Section 31 and the Normalization of the Security State

"A Critical Division of Starfleet Intelligence"

There's no precedent for it in the franchise; nothing that its backstory is needed to unpack or explain. Indeed, it makes the whole thing more inexplicable: societies with unchecked, unaccountable black ops and secret police forces do not, typically, resemble paradises even on a surface level -- something that DS9 itself readily understood when it came to worldbuilding for the Cardassians. [...]

But one can, perhaps, forgive DS9 this particular indulgence; it came in the midst of a larger arc about what happens when you throw Gene Roddenberry's humanist utopia into a major war, and it can be read in the context of that story: To what extent is the Federation willing to sacrifice its morals to ensure its own survival? [...]

Which brings us, inexorably, to Picard season three. Here, Section 31 -- although mostly offscreen -- is as evil as it's ever been depicted [...] There's one glorious moment where Picard actually looks sick upon hearing the extent of Section 31's crimes; but then -- arguably in the face of thirty-five years of consistent characterization -- he and Dr. Crusher opt to compound them by executing a prisoner of war. This is never mentioned again. Just another day at the office, I suppose. [...]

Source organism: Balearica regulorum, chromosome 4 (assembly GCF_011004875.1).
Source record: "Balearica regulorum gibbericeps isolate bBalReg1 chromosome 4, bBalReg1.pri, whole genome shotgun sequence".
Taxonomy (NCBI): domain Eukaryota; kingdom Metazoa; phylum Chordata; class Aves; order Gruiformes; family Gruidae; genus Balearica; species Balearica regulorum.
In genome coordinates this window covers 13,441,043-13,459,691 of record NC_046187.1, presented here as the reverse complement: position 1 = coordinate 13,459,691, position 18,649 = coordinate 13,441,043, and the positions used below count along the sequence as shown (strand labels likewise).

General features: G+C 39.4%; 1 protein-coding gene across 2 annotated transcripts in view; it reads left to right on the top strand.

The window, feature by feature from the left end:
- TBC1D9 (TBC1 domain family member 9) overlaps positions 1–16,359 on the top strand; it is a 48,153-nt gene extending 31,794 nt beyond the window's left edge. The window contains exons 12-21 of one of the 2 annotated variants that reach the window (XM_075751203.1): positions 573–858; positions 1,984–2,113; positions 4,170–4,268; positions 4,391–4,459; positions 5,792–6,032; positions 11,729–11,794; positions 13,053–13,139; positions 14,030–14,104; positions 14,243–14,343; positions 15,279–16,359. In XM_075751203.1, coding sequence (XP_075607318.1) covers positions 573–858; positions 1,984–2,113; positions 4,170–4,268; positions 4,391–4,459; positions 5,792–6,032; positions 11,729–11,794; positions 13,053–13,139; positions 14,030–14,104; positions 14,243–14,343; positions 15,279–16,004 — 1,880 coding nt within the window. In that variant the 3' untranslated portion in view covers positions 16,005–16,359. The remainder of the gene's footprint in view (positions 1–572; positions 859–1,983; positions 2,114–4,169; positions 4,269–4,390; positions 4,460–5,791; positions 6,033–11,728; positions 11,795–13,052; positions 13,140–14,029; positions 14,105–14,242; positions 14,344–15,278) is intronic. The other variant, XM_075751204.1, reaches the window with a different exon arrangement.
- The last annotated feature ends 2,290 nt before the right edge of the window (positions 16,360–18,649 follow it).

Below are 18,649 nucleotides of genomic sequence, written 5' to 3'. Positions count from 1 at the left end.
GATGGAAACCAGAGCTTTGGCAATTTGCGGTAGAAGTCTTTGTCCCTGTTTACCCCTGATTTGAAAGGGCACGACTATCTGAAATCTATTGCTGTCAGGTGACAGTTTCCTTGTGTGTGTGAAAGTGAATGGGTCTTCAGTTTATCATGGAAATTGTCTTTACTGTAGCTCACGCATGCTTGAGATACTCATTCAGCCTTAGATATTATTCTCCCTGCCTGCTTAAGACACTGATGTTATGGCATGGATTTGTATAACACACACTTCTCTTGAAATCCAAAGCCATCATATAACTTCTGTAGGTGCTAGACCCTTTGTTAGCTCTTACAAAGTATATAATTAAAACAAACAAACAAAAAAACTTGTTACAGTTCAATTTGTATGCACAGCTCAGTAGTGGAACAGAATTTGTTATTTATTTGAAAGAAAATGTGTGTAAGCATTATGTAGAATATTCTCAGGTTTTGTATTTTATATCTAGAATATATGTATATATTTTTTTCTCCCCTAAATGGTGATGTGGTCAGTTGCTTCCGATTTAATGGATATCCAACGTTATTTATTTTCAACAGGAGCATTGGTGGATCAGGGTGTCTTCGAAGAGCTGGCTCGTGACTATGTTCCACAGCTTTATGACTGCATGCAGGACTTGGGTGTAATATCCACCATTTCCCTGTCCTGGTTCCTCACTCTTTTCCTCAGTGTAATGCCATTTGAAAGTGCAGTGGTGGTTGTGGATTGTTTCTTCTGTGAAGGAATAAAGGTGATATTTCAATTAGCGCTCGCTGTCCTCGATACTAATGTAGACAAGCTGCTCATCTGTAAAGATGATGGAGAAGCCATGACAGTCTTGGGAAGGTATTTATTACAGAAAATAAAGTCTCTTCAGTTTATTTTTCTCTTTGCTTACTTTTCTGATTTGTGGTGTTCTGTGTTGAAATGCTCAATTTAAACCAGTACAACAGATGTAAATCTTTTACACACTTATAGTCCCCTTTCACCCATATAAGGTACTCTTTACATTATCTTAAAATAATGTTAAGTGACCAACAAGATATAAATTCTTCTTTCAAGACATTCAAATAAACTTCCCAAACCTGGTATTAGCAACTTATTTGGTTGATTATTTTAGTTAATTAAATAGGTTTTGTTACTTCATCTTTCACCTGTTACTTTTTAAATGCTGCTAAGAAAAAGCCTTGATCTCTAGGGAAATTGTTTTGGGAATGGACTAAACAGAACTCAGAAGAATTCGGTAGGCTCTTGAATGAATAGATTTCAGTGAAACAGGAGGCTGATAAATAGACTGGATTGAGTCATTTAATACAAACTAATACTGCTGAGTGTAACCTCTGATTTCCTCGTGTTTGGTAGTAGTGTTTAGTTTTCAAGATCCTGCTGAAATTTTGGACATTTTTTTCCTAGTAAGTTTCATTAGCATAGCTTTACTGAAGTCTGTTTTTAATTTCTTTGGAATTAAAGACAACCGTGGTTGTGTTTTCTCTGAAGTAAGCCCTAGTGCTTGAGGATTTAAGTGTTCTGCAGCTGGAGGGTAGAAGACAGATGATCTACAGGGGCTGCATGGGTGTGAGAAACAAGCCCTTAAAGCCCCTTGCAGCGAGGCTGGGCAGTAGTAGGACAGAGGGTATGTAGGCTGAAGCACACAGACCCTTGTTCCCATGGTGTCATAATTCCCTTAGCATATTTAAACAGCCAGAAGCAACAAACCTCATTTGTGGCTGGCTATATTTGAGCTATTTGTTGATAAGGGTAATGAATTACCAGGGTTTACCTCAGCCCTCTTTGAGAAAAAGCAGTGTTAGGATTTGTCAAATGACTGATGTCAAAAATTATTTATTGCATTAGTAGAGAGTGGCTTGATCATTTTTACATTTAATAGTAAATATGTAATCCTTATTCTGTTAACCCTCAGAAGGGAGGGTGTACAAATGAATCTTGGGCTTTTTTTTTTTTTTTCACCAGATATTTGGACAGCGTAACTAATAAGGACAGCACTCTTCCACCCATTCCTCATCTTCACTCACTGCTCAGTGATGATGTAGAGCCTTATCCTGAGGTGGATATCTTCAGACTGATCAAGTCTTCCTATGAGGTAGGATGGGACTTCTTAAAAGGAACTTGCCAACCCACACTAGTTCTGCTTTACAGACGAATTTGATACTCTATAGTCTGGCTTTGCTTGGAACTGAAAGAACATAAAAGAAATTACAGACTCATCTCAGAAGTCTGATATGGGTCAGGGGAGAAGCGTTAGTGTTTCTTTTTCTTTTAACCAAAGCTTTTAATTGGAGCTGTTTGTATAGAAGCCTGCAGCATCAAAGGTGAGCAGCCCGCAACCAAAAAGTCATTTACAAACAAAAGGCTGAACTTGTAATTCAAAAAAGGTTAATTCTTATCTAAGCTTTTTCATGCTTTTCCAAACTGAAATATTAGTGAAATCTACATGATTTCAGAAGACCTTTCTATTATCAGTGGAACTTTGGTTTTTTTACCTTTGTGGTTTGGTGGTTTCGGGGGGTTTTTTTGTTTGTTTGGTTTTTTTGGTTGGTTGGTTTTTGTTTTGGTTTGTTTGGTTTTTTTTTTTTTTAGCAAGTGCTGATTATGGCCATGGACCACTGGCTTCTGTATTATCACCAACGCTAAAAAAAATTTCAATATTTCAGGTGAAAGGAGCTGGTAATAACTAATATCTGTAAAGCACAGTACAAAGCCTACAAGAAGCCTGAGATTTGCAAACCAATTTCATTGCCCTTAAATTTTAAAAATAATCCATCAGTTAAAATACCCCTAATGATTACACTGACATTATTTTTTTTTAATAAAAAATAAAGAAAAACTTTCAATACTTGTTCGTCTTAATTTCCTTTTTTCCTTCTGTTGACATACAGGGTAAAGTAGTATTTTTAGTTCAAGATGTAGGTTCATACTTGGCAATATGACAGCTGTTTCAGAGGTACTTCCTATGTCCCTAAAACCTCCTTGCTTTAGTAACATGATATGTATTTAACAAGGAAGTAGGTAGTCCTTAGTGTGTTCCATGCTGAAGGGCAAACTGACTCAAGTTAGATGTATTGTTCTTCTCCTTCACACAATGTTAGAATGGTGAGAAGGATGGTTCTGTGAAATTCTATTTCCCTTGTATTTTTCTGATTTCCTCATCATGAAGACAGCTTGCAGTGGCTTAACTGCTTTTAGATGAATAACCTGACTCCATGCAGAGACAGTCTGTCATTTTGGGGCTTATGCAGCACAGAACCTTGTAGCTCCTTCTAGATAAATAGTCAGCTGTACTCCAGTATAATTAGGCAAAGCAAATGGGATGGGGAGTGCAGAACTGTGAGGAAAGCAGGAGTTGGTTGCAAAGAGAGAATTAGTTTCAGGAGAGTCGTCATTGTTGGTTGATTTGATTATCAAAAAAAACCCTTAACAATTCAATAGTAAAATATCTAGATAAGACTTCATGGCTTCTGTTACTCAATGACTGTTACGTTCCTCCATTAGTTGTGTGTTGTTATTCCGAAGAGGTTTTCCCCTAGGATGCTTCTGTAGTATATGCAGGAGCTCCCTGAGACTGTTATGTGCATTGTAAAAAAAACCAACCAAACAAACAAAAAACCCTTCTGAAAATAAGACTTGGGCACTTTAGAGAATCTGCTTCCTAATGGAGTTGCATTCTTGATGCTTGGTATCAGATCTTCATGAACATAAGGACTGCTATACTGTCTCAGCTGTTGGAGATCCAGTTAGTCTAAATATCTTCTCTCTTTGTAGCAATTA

There is, of course, a darker side to this merry jaunt through the last quarter century of Star Trek canon; namely, that it directly parallels the real-life growth of the national security state (that alphabet soup of government organizations charged with "ensuring public safety"), particularly in the decades following 9/11.

Looking at some of these bodies, it is remarkable how recently they were established: Homeland Security, ICE and TSA all date to after the turn of millennium. Like our fictional Section 31, these organizations are regularly accused of lawlessness, indifference to civil rights, and horrifying human rights abuses; like Section 31, they have become part of the wallpaper of daily existence: normal; natural; a part of the setting, as it were. Indeed, even in imaginary, far-future utopias where people can travel at thousands of times the speed of light and synthesize any material good out of raw atoms, the idea of living without such organizations is now apparently too radical to seriously entertain -- even when they are canonically heinous, ridiculously incompetent, and prone to making life worse for everyone.

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